Speech – Falsehood
When Hashem created the world, He chose the power of words as His instrument. The Creator then entrusted the privilege of speech to mankind, and it is up to us to respect this great gift by cherishing it and avoiding any form of falsehood. The Torah emphasizes this responsibility in the command: “Distance yourself from a false word” (Shemos 23:7).
Mishlei reminds us in a number of places that subjecting human speech to the desecration of falsehood is a great sin, one for which the sinner is held accountable. To help us appreciate the seriousness of this violation Mishlei points out that falsehood takes many forms, some more onerous than others, but every form of falsehood is a sin with which the sinner is stoking the anger of his Creator.
The more obvious form of falsehood in human speech is false testimony in a court of law. The Torah calls attention to the severity of this sin by including it as one of the Ten Commandments (Shemos 20:13) given at Sinai. Such outright falsity is characterized by the word שֶׁקֶר. A person who speaks שֶׁקֶר knows he is lying, but he does it anyway thinking it will be to his advantage.
Another form of falsehood is characterized by the word כָזָב, which is translated as deception. A person speaking כָזָב, may be referring to an action that he half-heartedly intends to do, such as paying a sum of money that he owes. His failure to follow through on that commitment demonstrates the falsehood inherent in his statement.
Having addressed this issue above (Segment 19-05) Mishlei now re-emphasizes the sinfulness of allowing oneself to get into the frame of mind of deceptive talk. Thus, Mishlei repeats the entire verse of 19:5 here, almost word for word, substituting a more specific expression of penalty. Whereas the fate of the offender was previously described as לֹא יִמָּלֵט (he will not escape) it is now described as יֹאבֵד (he will perish).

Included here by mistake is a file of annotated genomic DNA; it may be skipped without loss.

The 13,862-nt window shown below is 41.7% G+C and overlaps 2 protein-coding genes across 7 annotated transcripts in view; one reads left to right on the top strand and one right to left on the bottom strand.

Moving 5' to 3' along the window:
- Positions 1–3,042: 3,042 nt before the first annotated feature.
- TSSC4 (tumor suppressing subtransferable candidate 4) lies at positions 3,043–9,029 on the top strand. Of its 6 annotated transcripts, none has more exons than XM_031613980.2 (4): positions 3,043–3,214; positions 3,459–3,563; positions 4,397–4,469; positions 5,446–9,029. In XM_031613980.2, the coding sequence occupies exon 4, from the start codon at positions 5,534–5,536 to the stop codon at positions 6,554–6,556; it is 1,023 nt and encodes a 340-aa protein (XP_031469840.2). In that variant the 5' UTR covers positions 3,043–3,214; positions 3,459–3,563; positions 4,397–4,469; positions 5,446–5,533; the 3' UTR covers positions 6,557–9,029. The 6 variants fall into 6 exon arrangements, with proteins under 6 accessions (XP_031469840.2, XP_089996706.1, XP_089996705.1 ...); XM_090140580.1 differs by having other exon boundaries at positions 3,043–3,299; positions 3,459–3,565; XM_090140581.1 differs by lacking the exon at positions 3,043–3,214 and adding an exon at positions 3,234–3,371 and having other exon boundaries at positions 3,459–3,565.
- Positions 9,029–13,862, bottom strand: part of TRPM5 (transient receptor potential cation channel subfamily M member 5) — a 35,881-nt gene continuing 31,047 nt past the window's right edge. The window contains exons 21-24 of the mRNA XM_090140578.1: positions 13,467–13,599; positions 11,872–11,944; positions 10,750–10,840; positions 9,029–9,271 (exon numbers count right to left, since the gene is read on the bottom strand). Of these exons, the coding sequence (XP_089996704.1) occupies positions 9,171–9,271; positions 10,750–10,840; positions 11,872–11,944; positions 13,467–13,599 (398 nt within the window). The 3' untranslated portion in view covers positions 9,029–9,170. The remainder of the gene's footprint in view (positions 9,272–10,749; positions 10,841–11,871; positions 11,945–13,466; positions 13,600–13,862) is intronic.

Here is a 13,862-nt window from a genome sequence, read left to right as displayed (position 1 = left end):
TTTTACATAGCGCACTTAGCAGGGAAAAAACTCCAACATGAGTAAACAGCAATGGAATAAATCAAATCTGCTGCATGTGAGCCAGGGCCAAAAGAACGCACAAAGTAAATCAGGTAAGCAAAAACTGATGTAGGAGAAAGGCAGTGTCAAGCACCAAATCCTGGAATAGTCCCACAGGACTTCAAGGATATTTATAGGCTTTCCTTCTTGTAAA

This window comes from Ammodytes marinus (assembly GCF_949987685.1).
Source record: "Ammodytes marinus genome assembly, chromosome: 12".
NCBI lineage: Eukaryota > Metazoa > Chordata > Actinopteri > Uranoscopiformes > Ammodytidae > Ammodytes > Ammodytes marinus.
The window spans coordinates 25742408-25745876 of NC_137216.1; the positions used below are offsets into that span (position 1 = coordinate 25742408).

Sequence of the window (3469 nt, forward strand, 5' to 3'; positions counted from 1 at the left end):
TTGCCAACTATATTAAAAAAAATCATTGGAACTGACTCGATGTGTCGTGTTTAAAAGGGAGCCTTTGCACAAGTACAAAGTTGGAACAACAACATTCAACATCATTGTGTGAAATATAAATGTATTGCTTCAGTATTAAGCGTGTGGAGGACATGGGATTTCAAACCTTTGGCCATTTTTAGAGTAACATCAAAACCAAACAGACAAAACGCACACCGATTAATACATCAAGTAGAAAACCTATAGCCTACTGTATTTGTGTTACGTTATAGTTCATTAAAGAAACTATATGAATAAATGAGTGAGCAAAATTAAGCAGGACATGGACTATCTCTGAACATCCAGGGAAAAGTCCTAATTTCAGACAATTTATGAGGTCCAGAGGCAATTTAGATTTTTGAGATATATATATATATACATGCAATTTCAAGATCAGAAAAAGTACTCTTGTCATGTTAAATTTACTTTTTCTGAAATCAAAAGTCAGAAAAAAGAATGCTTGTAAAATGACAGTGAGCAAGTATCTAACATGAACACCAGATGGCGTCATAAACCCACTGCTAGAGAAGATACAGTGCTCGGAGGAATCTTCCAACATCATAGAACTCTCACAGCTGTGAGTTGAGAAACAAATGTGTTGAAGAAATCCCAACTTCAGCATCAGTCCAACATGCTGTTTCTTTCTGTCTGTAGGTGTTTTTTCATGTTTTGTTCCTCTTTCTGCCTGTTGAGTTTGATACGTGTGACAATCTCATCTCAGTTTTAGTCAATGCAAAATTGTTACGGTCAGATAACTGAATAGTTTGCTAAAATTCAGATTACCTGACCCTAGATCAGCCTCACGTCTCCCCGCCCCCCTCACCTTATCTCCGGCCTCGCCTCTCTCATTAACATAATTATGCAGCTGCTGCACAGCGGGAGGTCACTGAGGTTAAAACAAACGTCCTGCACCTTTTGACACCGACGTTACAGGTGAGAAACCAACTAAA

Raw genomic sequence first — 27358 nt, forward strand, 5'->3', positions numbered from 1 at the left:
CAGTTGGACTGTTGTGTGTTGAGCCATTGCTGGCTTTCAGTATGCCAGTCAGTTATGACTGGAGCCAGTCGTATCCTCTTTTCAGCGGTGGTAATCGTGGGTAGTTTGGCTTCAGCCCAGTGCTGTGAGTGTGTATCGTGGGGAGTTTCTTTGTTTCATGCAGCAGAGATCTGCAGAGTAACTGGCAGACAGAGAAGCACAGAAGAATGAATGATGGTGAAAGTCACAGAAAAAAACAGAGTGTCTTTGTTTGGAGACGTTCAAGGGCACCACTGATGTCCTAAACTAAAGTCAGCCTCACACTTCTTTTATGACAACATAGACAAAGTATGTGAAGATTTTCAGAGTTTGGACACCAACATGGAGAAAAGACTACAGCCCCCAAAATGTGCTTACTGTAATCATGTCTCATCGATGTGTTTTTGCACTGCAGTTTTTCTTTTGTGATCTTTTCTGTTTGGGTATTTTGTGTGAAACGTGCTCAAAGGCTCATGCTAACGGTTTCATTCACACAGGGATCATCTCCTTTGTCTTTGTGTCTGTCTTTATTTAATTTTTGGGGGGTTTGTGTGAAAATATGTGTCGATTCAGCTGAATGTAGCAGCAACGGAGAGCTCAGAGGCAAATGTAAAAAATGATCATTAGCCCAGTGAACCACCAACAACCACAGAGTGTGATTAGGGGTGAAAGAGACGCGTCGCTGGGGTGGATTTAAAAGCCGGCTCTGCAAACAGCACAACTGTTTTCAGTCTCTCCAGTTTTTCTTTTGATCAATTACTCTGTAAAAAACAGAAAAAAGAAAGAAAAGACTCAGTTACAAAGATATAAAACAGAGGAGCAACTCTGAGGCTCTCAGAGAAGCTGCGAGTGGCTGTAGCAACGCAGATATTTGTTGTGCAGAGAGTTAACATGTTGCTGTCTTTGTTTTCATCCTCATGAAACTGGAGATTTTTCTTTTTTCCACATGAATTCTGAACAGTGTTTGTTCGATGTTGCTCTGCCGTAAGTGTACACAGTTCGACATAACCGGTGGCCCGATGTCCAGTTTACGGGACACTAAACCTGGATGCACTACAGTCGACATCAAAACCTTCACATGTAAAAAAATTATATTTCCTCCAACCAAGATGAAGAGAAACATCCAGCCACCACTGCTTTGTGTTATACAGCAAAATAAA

ט = עֵד שְׁקָרִים לֹא יִנָּקֶה וְיָפִיחַ כְּזָבִים יֹאבֵד
(9) A false witness will not be exonerated,
and the deceptive talker will perish.
This proverb compares the person who distorts the truth for personal advantage with the individual who gives false testimony in a court of law. It is obvious that the false witness (עֵד שְׁקָרִים) is committing a sinful act by perjuring himself. However, the individual who misleads his listener with deceptive statements (יָפִיחַ כְּזָבִים) hopes to whitewash his behavior after the fact. Mishlei blasts such wishful thinking. Whereas the false witness was driven to commit a crime by his difficult circumstances, he will not be exonerated (לֹא יִנָּקֶה). As for the deceptive talker, who has made a habit out of deception, he has no hope for redemption and will be dealt with even more harshly (יֹאבֵד).
(9) A false witness — עֵד שְׁקָרִים
will not be exonerated — לֹא יִנָּקֶה
and if he becomes a deceptive talker — וְיָפִיחַ כְּזָבִים
he will perish — יֹאבֵד.
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